Anglican Lutheran Lenten Reflections

Anglican Lutheran Lenten Reflections

The Peace of God (Philippians 4:4–9)

Daily Lenten Reflection - Saturday, 11 March 2017

Week 2: Liberated by God’s Grace

Week 2, Day 7

“The Blessing at Holy Communion,” The Book of Common Prayer 

The peace of God,

which passeth all understanding,

keep your hearts and minds

in the knowledge and love of God,

and of his Son Jesus Christ our Lord;

and the blessing of God Almighty,

the Father, the Son, and the Holy Ghost,

be amongst you and remain with you always. Amen

The Peace of God (Philippians 4:4–9)

Mark MacDonald, Anglican, Canada

Rejoice in the Lord always; again I will say, Rejoice. Let your gentleness be known to everyone. The Lord is near. Do not worry about anything, but in everything by prayer and supplication with thanksgiving let your requests be made known to God. And the peace of God, which surpasses all understanding, will guard your hearts and your minds in Christ Jesus. Finally, beloved, whatever is true, whatever is honorable, whatever is just, whatever is pure, whatever is pleasing, whatever is commendable, if there is any excellence and if there is anything worthy of praise, think about these things. Keep on doing the things that you have learned and received and heard and seen in me, and the God of peace will be with you.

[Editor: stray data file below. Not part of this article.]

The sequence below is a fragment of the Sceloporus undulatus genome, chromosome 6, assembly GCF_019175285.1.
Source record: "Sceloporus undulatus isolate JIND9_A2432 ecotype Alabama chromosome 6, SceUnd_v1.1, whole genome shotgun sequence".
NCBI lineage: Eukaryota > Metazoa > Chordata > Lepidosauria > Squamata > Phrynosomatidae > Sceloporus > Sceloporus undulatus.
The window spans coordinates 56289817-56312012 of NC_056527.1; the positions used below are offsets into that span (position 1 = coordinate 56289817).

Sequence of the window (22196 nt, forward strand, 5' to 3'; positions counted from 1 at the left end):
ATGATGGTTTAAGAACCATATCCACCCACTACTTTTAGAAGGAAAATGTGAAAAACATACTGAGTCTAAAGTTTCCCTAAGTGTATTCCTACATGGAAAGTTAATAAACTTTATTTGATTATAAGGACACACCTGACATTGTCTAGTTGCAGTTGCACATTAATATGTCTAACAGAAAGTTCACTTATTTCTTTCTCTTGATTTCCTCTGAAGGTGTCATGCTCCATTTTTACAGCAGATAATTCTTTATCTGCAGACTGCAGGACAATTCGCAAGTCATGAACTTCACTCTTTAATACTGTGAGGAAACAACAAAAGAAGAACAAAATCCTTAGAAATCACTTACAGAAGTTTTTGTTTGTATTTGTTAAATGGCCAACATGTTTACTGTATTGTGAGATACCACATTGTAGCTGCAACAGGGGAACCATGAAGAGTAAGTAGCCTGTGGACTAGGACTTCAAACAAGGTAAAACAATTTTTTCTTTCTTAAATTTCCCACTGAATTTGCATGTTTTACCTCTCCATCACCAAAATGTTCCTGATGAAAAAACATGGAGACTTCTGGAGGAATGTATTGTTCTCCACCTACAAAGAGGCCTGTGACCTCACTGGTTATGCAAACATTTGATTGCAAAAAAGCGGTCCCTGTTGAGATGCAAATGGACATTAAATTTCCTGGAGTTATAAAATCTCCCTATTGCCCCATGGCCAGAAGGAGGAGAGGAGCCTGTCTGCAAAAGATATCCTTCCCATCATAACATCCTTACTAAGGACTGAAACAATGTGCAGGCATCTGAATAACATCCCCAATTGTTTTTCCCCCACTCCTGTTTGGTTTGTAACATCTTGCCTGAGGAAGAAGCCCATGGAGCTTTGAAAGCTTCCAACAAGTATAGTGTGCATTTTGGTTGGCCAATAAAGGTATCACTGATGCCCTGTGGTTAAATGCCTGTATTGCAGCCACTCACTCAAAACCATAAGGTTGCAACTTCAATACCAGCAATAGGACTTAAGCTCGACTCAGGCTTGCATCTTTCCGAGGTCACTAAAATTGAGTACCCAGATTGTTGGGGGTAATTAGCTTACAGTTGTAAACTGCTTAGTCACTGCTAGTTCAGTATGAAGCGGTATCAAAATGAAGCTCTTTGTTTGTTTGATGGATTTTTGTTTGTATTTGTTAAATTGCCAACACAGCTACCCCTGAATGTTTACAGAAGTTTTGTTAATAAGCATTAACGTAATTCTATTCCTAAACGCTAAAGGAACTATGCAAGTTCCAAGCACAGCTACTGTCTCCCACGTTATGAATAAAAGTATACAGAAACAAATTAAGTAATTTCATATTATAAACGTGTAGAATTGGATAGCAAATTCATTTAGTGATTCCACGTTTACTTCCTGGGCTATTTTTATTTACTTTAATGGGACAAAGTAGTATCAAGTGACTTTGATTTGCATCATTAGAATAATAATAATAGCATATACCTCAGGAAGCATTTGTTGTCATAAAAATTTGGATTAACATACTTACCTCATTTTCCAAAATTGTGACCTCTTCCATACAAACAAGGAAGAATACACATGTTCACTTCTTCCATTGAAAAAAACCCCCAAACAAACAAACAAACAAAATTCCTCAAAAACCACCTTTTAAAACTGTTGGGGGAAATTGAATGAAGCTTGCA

Thus the remembrance that we have come from earth never allows anger to awaken. Let the earth, always present and remembered, be an ally to reason.

St. Basil the Great

Our ancestors remembered creation’s importance in the ordering of life and the peace of God that emerges within it. Today, not so much, and we have to be reminded that the peace that God offers is intimate with creation.

Modern Christians have struggled to find peace while living in a culture that is progressively alienated from creation. The comforts of modern life distance us from creation; positive developments with negative consequences. Science, too, reveals so much but often obscures the complexities of our symbiotic relationship to creation by reducing it to scientific technique. As we multiply the understanding of the intricate details of life, we seem ever more incapable of effectively recognizing our intense and extensive place within the larger fabric of life.

We are stressed by creation’s suffering, a suffering accelerating from its defilement by an economic ordering of life that is heedless of consequences. The stress is constant these days, as a dull ache made of relentless bad climate news and a growing sense that we have crossed a line toward irreparable harm.

Great goodness would come from recognizing that the peace that comes from God includes creation. The simple acknowledgement that God has made us to live, as much as possible, in harmony with creation could change attitudes and behaviors. There is no other context for the life of holiness and happiness we are designed for. Even if it is too late to stop some of the harm of climate change, the strength of our future peace will be found with our reconciling human life in the rest of creation.

“On the occasion of the 500th anniversary of the Reformation, the Anglican-Lutheran International Coordinating Committee has compiled a collection of Lenten reflections to commemorate the anniversary. The text can be used by small groups or individual, as a Lenten reading or as a resource for the weeks between Easter and Trinity Sunday. We are sharing these reflections daily during Lent, hoping that our common experience of God’s grace may draw our two families of churches closer together in this extraordinary year, and be used beyond 2017 and actually at any time.”